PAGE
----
WSWS, 7 July 2011
Israeli government officials have said plans are in place to prevent by force a French ship carrying humanitarian aid from reaching the Gaza Strip.
The vessel Dignity is in international waters, after having left Greece last week. It is part of the planned 10 ships in the Freedom Flotilla II. The flotilla aims to deliver tonnes of humanitarian aid to Gaza, which is subject to an illegal land, air and sea blockade.
According to the AFP agency, the Juliano, a vessel manned by Greek, Norwegian and Swedish activists, was also attempting to leave the port of Perama, near Athens, on Wednesday.
As well as planning to stop the ships by force, Israel has mobilised around 100 armed police, including members of the anti-terrorist squad, at Tel Aviv airport. Police have been instructed to await the incoming flights containing activists from the "Welcome to Palestine" campaign. Hundred of the activists, including 350 from France, are to arrive Friday. They are to visit the West Bank to protest Israeli restrictions on the Palestinians’ freedom of movement.
An Israeli public radio reporter said, "It’s an unusual sight to see so many police from so many different units at Ben Gurion airport. They are spread out in positions from the runway to the baggage retrieval area, and in the arrivals area at Terminal 3, there are dozens of uniformed police".
Before departing for Romania, Israeli Prime Minister Benjamin Netanyahu met at the airport with his internal security minister and the national police chief. Netanyahu said, "I have ordered our forces to enforce international law. Every state has the right to protect itself from those seeking to disturb order in its territory".
These orders follow moves by the Greek government to prevent the movement of other ships in the flotilla from any of its ports. Last Friday, Greece announced that it had banned any of the flotilla’s ships from setting sail. The same day, the Audacity of Hope, a US-owned vessel, attempted to leave the port of Perama. It was intercepted after around 10 minutes by a coast guard patrol vessel. After a stand-off lasting several hours, CNN reported, "the ordeal took a turn, however, when an inflatable boat carrying an armed Greek military commando team told the activists to follow them back to port or face being boarded".
The boat was taken back to Greece where it was impounded in a naval base. The captain of the ship, John Klusmire, a 60-year-old US citizen, was arrested and asked to report to a police station on Saturday. He was charged with "disturbing sea traffic and endangering passengers" and held until Tuesday before being released. According to a report, he was detained in "shocking conditions" with no bed or toilet facilities in his cell. One of the US organisers of the flotilla, Jane Hirshmann, said, "They’re not giving him water or food. This is disgraceful. And what’s more disgraceful is that the US embassy has not paid him a visit".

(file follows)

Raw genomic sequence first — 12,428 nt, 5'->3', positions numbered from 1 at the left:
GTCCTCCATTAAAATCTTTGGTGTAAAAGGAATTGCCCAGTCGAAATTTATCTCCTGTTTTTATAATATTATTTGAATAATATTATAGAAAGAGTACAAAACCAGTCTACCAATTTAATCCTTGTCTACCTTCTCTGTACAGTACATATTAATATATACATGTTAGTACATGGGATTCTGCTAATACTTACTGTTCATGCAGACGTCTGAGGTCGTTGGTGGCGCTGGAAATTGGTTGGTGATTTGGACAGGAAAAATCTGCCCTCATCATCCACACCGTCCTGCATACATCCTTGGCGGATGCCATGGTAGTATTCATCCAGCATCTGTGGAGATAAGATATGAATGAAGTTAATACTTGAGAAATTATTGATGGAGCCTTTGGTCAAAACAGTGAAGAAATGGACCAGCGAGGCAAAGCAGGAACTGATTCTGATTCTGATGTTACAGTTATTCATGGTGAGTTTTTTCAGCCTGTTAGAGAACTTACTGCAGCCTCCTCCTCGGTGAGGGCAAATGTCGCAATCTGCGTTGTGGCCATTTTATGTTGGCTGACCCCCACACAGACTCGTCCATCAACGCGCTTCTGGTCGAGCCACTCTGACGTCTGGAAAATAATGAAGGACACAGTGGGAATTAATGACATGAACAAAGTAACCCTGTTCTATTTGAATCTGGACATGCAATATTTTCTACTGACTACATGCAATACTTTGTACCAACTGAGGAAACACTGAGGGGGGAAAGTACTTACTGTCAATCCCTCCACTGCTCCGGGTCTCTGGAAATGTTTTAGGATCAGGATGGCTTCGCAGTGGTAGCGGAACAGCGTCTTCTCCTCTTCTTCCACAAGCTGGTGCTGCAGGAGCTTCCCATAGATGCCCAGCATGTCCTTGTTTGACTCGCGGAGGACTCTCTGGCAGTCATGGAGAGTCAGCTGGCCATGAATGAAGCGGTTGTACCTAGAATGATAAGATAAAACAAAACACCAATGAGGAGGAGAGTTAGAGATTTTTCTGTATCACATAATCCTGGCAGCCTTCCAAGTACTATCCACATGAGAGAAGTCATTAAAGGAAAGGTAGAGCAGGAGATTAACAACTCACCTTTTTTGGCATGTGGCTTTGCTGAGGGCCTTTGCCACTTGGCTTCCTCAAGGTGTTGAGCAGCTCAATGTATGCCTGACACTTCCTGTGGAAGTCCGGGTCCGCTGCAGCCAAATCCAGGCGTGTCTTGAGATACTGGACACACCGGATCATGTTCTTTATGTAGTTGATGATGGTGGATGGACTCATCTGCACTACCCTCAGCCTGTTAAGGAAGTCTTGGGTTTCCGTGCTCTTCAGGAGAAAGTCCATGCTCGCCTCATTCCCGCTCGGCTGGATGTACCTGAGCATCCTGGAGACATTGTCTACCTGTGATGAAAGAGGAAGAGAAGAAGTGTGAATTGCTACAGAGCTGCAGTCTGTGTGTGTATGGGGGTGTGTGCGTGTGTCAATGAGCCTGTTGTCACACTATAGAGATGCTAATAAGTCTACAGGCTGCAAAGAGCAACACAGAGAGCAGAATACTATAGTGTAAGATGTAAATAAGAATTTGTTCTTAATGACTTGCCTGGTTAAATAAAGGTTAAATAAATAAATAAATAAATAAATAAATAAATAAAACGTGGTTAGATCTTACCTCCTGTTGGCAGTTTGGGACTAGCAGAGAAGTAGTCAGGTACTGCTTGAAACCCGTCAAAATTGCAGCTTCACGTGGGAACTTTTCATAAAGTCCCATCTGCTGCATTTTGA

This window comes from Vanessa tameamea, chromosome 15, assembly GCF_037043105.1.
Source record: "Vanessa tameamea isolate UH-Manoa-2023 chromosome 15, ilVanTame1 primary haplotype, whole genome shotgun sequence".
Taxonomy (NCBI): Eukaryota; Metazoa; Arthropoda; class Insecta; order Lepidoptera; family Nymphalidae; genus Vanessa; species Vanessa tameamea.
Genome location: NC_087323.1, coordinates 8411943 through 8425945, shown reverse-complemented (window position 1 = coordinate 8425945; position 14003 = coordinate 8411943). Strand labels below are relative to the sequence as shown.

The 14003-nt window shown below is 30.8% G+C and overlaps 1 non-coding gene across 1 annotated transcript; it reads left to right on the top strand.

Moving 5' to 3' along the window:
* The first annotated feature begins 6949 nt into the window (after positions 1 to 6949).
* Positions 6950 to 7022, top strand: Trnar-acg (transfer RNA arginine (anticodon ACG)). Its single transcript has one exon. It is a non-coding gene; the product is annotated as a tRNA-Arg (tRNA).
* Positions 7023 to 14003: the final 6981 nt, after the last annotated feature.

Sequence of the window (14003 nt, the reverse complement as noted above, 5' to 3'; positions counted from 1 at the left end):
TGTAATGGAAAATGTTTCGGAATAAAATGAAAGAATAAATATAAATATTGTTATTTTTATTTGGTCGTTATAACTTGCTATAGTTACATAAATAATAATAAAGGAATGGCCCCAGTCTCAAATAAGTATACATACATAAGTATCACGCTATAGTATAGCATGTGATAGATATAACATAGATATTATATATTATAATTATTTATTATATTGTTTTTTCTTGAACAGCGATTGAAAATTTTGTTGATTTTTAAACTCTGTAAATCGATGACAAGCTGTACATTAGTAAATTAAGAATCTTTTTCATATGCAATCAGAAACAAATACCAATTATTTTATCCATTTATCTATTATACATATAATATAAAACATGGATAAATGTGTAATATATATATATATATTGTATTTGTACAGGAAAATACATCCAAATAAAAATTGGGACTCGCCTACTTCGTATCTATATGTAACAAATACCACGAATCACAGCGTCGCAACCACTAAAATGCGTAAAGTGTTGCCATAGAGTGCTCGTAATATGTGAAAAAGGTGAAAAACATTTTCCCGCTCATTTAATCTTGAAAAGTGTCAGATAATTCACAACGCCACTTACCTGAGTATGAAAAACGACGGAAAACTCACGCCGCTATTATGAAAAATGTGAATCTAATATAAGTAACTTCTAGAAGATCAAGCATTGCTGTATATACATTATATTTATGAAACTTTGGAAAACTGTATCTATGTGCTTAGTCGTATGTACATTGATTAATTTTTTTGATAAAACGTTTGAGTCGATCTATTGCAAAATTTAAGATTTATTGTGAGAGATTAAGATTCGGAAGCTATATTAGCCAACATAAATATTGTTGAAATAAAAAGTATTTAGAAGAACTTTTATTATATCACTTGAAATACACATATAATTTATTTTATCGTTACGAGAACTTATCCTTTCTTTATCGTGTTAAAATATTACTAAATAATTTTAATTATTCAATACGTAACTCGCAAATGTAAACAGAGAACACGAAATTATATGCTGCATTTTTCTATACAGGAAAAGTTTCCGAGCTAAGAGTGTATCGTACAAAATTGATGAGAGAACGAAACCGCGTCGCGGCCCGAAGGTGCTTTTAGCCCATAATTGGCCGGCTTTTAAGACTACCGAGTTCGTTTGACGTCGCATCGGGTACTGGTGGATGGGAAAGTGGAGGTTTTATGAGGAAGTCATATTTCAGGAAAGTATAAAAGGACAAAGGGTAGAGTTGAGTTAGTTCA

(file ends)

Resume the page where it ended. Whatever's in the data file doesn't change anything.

Among the ship’s other passengers were scores of US citizens, including Alice Walker, a 67-year-old Pulitzer Prize-winning author, Hedy Epstein, an 85-year-old Holocaust survivor, and several journalists, including CNN reporter Phil Black.
Although carried out by the Greek authorities, the threats of violence to force the ship back to shore underscore the pivotal role that the United States is playing in support of the Israeli regime. It is inconceivable that such threats of violence against a US-owned vessel and the arrest of an US citizen were not given the green light by the Obama administration.
On Monday, armed Greek coast guards boarded another ship, the Tahrir, with a reported 30 Canadians on board, 15 minutes after it had set sail from a port in Crete. Also on board were several Australian citizens, including former New South Wales Upper House Green Party Member of Parliament Sylvia Hale. The guards forced it back to shore. According to eyewitnesses, the ship was deliberately smashed into a cement pier, causing severe damage to its body and the leaking of diesel.
One of those on board, Dylan Penner, said eight to 10 armed coast guard officers boarded the ship, and that soldiers were in command of its bridge. They were armed with handguns and assault rifles, said Penner. No shots were fired, but the coast guard did blast water cannon at the ship as it left port. The Greek authorities arrested and charged two Canadian citizens, Soha Kneen and Sandra Ruch, and an Australian citizen, Michael Coleman.